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Author: Jeremy Maron


is Curator, Holocaust and genocide. He oversees three of the museum’s permanent galleries: Examining the Holocaust, Turning Points for Humanity and Breaking the Silence.


Justice after genocide: Rwandan Canadian community activism

By Jeremy Maron

Explore how members of the Rwandan Canadian community mobilized to pursue justice, within Canada, for the 1994 genocide against the Tutsi in Rwanda.

A group of people walking down a street with sign that reads “Commémoration du génocide contre les Tutsi du Rwanda. Avril-Juillet 1994.”.

Canada, antisemitism and the Holocaust

By Jeremy Maron

Widespread antisemitism in Canada in the 1930s and 1940s kept the nation’s borders closed to Jews trying to escape the Holocaust.

Black and white photo of three signs on a post, reading “Christians only,” “Jews not allowed” and “Danger.”

Covering the Holodomor: Memory Eternal

By Jeremy Maron

Explore the role of journalists and the media in hiding and revealing the story of the genocidal famine in Ukraine engineered by Josef Stalin.

A statue of a girl holding stalks of wheat.

Remembering the Srebrenica Genocide

By Jeremy Maron

Kerim Bajramovic and Aida Šehović are both Bosniaks touched by the Srebrenica Genocide in different ways. Their perspectives offer distinct personal lenses through which we can learn about Srebrenica and its legacy.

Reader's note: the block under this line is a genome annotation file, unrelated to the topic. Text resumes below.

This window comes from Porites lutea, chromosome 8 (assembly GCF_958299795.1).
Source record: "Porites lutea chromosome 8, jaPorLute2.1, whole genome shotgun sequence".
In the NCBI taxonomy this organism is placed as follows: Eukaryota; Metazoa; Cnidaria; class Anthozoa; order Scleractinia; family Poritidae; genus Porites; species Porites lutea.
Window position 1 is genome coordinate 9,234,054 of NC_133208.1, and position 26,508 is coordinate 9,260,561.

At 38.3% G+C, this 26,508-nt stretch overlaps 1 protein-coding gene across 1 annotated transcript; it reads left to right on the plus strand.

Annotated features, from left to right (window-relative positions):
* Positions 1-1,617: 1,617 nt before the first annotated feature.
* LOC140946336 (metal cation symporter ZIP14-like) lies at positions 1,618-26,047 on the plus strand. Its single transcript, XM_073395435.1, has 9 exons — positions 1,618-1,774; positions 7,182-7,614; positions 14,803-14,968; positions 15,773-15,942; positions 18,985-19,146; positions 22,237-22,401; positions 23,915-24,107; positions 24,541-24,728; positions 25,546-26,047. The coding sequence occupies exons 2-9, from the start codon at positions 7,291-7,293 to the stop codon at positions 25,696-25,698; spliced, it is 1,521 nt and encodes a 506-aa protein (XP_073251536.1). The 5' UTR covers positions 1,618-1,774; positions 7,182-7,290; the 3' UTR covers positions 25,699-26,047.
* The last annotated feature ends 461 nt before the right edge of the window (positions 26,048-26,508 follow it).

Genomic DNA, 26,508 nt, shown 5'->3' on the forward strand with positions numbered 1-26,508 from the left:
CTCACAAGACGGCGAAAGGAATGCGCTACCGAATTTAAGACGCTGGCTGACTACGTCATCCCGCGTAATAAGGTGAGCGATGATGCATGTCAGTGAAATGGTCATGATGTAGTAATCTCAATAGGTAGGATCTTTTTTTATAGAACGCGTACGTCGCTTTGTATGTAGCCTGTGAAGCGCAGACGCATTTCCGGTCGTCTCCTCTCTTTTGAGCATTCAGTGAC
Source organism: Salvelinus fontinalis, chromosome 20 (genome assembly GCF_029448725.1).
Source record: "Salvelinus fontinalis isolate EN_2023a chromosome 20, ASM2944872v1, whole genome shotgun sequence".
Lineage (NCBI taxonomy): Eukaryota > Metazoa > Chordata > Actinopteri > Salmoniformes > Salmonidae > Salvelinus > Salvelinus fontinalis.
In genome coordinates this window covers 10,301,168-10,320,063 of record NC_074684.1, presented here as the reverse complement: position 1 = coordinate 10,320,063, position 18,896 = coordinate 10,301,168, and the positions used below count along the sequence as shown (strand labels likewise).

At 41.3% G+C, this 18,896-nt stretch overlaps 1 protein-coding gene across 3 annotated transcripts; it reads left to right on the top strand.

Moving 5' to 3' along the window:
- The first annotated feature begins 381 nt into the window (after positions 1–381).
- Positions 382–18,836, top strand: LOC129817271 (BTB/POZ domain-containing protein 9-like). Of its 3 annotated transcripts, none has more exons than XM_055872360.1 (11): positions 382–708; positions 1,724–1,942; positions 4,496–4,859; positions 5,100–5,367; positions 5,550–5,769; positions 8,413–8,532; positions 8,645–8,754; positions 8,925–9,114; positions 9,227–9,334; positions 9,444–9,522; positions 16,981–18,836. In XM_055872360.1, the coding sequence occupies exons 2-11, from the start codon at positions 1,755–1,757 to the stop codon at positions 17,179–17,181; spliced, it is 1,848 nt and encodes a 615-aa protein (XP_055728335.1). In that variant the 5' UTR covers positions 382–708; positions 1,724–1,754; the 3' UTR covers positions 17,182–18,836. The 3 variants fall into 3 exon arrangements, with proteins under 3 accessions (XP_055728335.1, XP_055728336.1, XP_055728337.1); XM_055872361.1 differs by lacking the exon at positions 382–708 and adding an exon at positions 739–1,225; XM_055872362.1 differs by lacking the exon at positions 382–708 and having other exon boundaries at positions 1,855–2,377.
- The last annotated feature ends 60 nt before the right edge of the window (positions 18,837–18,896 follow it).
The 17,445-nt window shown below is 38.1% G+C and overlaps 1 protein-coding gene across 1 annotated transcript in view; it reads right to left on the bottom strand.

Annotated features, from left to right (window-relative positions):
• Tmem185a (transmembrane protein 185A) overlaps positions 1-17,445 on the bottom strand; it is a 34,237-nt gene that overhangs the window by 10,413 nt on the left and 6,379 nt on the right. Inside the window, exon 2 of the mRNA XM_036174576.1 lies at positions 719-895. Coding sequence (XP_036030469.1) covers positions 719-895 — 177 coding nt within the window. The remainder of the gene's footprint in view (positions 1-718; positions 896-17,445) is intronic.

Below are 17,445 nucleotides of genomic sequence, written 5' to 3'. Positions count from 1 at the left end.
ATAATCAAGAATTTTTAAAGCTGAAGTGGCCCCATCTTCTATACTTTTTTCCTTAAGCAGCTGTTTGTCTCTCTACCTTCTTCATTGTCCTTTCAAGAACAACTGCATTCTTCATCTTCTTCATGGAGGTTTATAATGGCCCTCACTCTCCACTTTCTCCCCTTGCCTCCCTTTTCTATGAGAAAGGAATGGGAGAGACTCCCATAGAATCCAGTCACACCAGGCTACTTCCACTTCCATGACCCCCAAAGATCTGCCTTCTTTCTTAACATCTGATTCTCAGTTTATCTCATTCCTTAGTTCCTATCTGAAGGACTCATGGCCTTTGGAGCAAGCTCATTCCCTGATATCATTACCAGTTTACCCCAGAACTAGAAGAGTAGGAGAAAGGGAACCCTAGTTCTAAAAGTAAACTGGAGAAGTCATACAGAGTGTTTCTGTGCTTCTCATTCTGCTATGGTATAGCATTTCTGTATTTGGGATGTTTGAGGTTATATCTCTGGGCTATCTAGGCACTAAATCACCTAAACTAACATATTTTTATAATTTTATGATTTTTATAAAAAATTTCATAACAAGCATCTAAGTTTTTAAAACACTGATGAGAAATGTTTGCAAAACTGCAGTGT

Two uniformed soldiers sit on a large vehicle, overlooking a densely packed crowd of people that stretches into the distance.

The stain of antisemitism in Canada

By Jeremy Maron

A black-and-white photograph of a crowd of people, most of them standing, on a beach.

What led to the genocide against the Tutsi in Rwanda?

By Jeremy Maron

Learn how division, dehumanization and incitement of hatred set the stage for genocide.

A large crowd of people of all ages carrying food and belongings walk toward the camera on a long dirt road through a bright green landscape of grass and bushes. The road and the crowd extend far into the distance.

Four freedoms: The power of objects

By Jeremy Maron

In his January 1941 State of the Union address, American President Franklin D. Roosevelt articulated four fundamental freedoms that everyone in the world ought to be able to enjoy – freedom of speech, freedom of belief, freedom from fear and freedom from want.

A book on display. The cover reads: The Pocket Poets Series. Howl and Other Poems. Allen Ginsberg. Introduction by William Carlos Williams. Number Four.